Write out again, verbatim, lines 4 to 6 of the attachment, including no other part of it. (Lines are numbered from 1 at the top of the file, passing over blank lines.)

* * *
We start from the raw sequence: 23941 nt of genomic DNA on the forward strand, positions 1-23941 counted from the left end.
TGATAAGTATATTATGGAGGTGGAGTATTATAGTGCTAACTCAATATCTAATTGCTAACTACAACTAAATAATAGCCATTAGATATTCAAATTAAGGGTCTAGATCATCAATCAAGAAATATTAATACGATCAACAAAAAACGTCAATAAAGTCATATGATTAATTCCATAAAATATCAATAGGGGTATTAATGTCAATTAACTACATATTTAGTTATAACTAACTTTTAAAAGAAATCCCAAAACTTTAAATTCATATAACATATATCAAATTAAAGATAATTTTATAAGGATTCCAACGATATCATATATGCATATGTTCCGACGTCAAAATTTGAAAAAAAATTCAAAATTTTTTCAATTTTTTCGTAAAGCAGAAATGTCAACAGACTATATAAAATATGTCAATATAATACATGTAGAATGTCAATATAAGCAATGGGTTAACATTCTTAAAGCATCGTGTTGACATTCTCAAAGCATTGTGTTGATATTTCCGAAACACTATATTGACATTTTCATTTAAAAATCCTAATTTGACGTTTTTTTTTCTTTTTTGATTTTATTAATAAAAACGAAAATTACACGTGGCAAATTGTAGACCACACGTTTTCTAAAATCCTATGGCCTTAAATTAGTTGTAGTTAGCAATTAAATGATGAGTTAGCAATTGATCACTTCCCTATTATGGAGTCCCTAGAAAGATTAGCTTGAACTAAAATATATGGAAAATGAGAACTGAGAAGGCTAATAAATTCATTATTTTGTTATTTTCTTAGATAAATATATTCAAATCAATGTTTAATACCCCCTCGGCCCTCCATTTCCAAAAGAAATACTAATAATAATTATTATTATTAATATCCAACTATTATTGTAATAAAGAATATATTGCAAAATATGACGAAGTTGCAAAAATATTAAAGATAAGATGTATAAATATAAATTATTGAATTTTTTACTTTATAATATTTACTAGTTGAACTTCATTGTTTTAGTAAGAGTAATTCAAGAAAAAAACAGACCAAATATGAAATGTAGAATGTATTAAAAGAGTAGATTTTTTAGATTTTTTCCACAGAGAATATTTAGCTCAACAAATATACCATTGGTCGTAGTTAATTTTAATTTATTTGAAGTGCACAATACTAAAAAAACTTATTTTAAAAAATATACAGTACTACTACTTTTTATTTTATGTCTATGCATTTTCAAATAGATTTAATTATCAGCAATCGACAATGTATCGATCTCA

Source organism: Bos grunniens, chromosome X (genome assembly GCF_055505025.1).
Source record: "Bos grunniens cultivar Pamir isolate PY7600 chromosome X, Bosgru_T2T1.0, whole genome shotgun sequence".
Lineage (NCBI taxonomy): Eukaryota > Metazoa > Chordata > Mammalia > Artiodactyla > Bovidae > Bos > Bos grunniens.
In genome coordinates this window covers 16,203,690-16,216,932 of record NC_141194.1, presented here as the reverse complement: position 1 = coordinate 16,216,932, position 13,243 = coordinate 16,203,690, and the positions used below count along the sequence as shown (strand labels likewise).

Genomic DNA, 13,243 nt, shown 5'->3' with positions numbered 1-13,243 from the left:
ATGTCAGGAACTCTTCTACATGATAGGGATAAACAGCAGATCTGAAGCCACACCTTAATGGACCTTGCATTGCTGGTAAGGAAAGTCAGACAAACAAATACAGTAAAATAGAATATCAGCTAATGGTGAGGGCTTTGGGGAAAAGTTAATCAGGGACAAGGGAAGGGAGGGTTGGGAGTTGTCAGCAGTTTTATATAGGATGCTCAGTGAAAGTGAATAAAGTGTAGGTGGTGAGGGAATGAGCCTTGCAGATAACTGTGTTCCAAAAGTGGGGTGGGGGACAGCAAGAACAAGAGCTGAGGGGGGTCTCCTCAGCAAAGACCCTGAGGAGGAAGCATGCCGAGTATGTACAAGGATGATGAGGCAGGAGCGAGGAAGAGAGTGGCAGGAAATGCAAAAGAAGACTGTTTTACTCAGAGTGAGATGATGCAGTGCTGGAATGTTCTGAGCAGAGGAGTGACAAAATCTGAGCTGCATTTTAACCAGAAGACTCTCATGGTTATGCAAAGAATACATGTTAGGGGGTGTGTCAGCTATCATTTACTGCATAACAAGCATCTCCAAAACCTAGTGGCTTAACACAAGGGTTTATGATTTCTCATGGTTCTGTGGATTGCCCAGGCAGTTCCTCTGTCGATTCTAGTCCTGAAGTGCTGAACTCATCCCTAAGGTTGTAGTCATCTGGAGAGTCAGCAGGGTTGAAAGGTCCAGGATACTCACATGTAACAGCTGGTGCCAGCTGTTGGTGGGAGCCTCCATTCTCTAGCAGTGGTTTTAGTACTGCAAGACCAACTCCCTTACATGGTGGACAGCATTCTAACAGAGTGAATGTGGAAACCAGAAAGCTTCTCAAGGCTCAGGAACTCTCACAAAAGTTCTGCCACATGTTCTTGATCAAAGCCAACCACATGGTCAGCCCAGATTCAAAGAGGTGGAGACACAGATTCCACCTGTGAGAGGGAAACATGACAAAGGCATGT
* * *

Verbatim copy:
Source record: "Bos grunniens cultivar Pamir isolate PY7600 chromosome X, Bosgru_T2T1.0, whole genome shotgun sequence".
Lineage (NCBI taxonomy): Eukaryota > Metazoa > Chordata > Mammalia > Artiodactyla > Bovidae > Bos > Bos grunniens.
In genome coordinates this window covers 16,203,690-16,216,932 of record NC_141194.1, presented here as the reverse complement: position 1 = coordinate 16,216,932, position 13,243 = coordinate 16,203,690, and the positions used below count along the sequence as shown (strand labels likewise).